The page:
Try the One List http://www.onelist.com, a Website catalog of e-mail discussion groups. The site has a search engine for users looking for a particular interest.

Another catalog can be found at http://www.tile.net, a site operated by Lyris Technologies, an e-mail software developer.

Barbara Croll Fought, an associate professor at the S.I. Newhouse School of Public Communications at Syracuse University, compiles the Newhouse Net List, a catalog of e-mail discussion groups that specialize in communications. Besides pen and paper topics, it links to forums on advertising and photojournalism including a respected list sponsored by the National Press Photographers Association.

The Newhouse Net List can be found at http://web.syr.edu/~bcfought/nnl1.html.

Information about discussion groups run by IRE, SPJ, NICAR, and other major journalist organizations can be found here.

E-mail alert services work like the RRA e-mailing list. They are not interactive, but they notify you of items of interest.

Here are some e-mail alert services that may be of interest to RRA members:

Of course, if you're an RRA member, you have access to the RRA e-mail list. E-mail RRA president Christine Dorsey at cdorsey@nationalpress.com to be put on the e-mail list.

Former RRA president Alan Schlein keeps a list of helpful e-mail alert services on his Web page: http://www.deadlineonline.com. Go to "Keeping Up."

For reporters who cover immigration, the Center for Immigration Studies list can be helpful. Subscribe by contacting msk@cis.org. Also, the monthly "Migration News" from the University of California at Davis. Subscribe at migrant@primal.ucdavis.edu.

Tom DeLay's office has a daily "Whipping Post" you can subscribe to. It shows up every morning and gives you the House floor schedule for the day. Subscribe at http://majoritywhip.house.gov/mail.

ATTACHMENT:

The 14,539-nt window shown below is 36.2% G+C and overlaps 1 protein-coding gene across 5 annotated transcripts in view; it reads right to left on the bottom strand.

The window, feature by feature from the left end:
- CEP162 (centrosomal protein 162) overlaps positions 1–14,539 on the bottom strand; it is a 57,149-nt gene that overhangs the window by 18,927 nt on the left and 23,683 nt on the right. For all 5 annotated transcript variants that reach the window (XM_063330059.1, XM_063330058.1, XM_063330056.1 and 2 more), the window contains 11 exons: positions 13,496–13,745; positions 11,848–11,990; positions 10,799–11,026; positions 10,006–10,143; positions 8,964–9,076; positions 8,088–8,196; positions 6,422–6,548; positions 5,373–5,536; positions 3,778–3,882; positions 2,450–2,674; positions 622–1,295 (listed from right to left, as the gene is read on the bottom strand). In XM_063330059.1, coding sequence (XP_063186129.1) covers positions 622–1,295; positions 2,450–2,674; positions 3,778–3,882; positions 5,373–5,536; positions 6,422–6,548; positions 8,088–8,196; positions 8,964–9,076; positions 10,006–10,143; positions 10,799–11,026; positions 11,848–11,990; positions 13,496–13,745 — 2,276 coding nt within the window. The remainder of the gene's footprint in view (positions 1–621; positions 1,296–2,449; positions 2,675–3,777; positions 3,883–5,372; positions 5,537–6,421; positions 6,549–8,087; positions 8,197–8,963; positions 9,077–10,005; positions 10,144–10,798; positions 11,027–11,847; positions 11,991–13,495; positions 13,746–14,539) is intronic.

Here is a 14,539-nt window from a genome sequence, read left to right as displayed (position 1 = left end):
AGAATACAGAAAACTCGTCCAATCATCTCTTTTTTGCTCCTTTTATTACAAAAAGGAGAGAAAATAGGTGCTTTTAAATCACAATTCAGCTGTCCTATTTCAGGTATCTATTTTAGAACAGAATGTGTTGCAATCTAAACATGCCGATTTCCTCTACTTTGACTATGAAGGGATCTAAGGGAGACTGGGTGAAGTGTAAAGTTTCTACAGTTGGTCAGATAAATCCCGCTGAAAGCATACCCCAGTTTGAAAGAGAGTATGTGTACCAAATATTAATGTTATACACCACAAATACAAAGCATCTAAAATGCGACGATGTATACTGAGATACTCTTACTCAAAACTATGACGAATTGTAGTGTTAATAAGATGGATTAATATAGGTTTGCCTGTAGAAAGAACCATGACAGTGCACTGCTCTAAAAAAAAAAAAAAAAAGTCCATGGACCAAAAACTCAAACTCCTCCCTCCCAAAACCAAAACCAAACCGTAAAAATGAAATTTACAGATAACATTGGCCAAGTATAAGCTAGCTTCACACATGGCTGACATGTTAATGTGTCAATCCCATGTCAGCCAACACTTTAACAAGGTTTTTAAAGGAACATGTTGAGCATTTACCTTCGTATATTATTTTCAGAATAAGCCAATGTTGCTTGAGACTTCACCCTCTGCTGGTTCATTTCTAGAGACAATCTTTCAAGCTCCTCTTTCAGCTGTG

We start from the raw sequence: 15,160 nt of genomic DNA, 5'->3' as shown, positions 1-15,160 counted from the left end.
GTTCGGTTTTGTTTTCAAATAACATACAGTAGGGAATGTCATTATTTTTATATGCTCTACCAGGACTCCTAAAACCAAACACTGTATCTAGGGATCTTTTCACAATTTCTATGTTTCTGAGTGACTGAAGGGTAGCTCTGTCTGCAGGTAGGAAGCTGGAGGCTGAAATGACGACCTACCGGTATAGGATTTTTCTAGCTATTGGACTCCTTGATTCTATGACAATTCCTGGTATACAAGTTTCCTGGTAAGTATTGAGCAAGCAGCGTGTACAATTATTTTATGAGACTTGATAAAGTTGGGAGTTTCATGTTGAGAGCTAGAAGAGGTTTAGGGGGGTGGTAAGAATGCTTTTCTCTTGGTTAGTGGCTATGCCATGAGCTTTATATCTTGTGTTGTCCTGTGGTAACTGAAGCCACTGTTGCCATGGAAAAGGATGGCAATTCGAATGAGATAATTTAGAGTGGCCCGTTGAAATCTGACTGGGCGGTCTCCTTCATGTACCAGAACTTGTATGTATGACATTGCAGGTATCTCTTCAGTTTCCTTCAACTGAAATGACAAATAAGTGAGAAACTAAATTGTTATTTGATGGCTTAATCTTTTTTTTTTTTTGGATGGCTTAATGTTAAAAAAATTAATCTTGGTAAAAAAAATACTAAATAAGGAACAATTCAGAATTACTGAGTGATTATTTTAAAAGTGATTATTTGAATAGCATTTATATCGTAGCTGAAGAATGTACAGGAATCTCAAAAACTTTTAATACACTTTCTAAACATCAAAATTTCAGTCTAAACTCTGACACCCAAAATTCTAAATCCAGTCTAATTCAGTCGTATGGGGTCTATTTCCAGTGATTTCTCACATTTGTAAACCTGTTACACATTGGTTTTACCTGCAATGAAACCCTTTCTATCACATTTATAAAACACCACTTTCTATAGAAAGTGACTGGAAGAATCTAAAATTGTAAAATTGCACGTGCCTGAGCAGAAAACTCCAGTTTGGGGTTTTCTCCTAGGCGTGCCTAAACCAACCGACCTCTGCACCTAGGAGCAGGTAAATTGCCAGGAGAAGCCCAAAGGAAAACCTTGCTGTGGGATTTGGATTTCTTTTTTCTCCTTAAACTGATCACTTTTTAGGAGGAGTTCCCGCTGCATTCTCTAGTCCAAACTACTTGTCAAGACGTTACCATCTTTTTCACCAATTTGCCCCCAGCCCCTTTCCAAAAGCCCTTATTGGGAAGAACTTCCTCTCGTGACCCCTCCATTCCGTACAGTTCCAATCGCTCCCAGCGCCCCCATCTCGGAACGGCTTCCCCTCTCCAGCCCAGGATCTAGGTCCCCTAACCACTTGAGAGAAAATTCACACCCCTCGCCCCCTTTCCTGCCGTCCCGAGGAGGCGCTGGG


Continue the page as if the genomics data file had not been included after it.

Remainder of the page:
The Government Accountability Office e-mail alert service sends daily notices on newly released GAO testimony and reports. Go to http://www.gao.gov and follow instructions for subscribing to the GAO Daybook.

The Natural Resources Defense Council offers a Legislative Watch e-mail service to alert you on environmental legislation. Go to http://www.nrdc.org for more information on subscribing.




Fellowships available for reporters

By Onell R. Soto
Riverside Press-Enterprise

You probably know about the Paul Miller Washington Reporting Fellowships, where reporters learn about Washington coverage through monthly seminars. But there are a number of other fellowships that offer more than the Beltway Basics.

A check of the fellowships, grants and scholarships listed in the Dec. 26, 1998, Editor and Publisher turned up nearly 30 fellowships regional reporters can use to travel, go to grad school, finish a book or learn another language.

In fact, if you want to jump to the other side, there's even a fellowship that will place you for a year in a congressional office, giving you quite a different view of Capitol Hill.

See the print version of the Regional Reporter for full details



In Brief